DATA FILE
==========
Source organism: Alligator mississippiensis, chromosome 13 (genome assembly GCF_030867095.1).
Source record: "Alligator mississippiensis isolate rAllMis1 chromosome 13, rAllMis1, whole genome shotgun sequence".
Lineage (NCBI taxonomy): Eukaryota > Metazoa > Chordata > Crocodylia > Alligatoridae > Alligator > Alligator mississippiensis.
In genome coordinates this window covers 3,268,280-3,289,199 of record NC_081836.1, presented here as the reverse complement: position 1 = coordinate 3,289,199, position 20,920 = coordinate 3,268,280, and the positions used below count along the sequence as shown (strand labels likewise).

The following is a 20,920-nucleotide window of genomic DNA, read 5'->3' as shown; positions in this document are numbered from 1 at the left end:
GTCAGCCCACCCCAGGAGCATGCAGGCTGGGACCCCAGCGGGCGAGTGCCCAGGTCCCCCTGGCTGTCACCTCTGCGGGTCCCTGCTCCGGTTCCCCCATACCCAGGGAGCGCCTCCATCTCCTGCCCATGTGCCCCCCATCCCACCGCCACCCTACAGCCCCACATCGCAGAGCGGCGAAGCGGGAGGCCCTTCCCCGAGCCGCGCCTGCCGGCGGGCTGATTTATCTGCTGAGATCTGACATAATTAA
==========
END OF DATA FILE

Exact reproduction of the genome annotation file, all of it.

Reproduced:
Source organism: Alligator mississippiensis, chromosome 13 (genome assembly GCF_030867095.1).
Source record: "Alligator mississippiensis isolate rAllMis1 chromosome 13, rAllMis1, whole genome shotgun sequence".
Lineage (NCBI taxonomy): Eukaryota > Metazoa > Chordata > Crocodylia > Alligatoridae > Alligator > Alligator mississippiensis.
In genome coordinates this window covers 3,268,280-3,289,199 of record NC_081836.1, presented here as the reverse complement: position 1 = coordinate 3,289,199, position 20,920 = coordinate 3,268,280, and the positions used below count along the sequence as shown (strand labels likewise).

The following is a 20,920-nucleotide window of genomic DNA, read 5'->3' as shown; positions in this document are numbered from 1 at the left end:
GTCAGCCCACCCCAGGAGCATGCAGGCTGGGACCCCAGCGGGCGAGTGCCCAGGTCCCCCTGGCTGTCACCTCTGCGGGTCCCTGCTCCGGTTCCCCCATACCCAGGGAGCGCCTCCATCTCCTGCCCATGTGCCCCCCATCCCACCGCCACCCTACAGCCCCACATCGCAGAGCGGCGAAGCGGGAGGCCCTTCCCCGAGCCGCGCCTGCCGGCGGGCTGATTTATCTGCTGAGATCTGACATAATTAA